‘I bought that as a gift for a friend in Canada last year—and she thought it was wonderful! She’s now in the middle of lending it around to all her friends there.’

How encouraging both these conversations were for me—as I know they would be for any author. We write in the hope that our books will strike a chord with people, but we never know if that will happen. After all, our readers have different tastes and needs—and that’s okay. So I have learnt to be grateful when I receive such positive feedback, but not to set my hopes on such things. Instead, I know I need to keep my eyes focussed firmly on God, the best encourager of all, and trust the One Who gives me deep and lasting hope—hope that will never disappoint.

Find rest, O my soul, in God alone; my hope comes from him. He alone is my rock and my salvation; he is my fortress, I will not be shaken. Psalm 62:5-6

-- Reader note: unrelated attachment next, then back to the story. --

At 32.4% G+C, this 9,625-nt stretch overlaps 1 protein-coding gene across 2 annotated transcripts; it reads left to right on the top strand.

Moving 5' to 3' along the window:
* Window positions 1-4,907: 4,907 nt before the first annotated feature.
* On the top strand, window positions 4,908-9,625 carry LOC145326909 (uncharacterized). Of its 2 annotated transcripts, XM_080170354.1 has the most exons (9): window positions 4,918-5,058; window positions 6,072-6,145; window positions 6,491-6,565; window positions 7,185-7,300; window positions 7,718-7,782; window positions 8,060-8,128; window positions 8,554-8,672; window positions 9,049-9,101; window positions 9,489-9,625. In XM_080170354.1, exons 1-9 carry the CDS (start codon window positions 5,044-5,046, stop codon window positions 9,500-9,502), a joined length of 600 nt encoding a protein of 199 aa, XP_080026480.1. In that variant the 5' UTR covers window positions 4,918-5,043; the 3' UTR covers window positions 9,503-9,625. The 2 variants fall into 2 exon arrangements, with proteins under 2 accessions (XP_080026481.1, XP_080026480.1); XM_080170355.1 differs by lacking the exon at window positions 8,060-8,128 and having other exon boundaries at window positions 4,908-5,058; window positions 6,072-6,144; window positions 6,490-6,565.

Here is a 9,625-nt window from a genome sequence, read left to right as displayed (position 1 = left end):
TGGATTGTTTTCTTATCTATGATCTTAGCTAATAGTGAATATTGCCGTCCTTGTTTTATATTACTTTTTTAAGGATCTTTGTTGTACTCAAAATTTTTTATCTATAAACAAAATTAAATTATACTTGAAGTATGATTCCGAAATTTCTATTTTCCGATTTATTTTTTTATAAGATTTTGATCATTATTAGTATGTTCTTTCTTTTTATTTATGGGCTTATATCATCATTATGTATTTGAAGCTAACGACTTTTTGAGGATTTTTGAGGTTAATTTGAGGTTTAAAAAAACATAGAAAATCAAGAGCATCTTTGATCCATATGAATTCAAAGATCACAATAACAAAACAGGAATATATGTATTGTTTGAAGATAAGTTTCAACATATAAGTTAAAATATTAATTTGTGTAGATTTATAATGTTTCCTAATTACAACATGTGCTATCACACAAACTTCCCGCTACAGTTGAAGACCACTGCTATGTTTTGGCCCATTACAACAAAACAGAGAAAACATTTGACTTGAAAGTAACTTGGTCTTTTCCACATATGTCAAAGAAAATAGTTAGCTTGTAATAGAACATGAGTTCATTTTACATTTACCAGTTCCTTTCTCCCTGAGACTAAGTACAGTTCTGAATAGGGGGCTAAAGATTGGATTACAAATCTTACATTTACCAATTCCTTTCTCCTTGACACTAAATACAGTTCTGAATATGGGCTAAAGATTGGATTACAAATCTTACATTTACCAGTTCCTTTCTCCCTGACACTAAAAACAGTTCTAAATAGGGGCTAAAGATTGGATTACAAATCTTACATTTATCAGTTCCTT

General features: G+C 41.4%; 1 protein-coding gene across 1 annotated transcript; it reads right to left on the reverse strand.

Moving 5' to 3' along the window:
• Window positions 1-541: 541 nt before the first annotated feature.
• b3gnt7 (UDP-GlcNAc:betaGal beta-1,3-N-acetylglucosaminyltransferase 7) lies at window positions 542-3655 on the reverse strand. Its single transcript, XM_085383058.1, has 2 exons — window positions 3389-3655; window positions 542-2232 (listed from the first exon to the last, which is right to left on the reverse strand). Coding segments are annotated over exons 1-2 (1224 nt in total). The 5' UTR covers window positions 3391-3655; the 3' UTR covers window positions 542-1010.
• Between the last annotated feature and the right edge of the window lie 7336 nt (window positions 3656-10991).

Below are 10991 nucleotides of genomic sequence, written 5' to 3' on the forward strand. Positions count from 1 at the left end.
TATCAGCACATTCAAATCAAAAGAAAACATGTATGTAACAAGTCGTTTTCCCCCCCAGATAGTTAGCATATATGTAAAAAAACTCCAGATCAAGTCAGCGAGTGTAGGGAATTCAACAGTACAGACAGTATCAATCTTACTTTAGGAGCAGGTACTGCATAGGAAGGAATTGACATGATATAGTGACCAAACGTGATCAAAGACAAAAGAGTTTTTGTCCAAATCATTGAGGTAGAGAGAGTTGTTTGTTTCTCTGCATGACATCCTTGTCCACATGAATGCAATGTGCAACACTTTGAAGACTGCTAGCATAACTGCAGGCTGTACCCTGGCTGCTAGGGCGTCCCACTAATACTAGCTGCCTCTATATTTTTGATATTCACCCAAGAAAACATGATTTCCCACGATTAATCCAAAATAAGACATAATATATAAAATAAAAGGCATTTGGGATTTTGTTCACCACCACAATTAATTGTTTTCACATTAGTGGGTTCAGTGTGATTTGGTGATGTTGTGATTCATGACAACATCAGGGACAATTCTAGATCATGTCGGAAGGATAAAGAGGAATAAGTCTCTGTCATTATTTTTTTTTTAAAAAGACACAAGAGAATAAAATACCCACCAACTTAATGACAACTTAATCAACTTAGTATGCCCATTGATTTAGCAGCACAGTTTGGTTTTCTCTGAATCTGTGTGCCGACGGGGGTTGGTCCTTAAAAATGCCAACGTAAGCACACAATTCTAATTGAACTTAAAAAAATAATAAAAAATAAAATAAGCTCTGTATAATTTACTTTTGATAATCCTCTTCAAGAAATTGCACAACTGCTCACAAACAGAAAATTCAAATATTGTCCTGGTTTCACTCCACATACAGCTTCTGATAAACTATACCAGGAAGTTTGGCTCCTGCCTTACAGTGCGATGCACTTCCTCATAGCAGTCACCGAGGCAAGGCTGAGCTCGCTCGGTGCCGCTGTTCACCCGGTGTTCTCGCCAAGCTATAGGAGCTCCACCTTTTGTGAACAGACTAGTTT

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Anyone out there of an inventive frame of mind?  I would love to get hold of an inexpensive tracking device to attach to my three published novels, so I can see where they end up!  Of course, it could be a little demoralising if they were tracked to a rubbish bin somewhere or face down half-read and covered in dust under a bed or – worse still – unopened and long forgotten in some dark corner of a bookshelf.  But I have heard some interesting stories about where my books have got to and can only hope and pray there are more I know nothing about.

For instance, recently a friend told me he bought my second novel ‘All the Days of My Life’ at a conference around two years ago.  He was reading it on the plane home to Tasmania when he got into conversation with the passenger next to him.  Now this passenger had a very interesting ‘fellow passenger’ on his far side – a cello!  Apparently this gentleman had booked a seat especially for it – he was a member of an orchestra and wanted to keep his cello in sight.  On discovering this man had nothing to read, my friend promptly gave him my book, since a cello features quite prominently in it!   An interesting story – but it has left me wondering.  Did this man like it – or did it end up in an airport bin somewhere?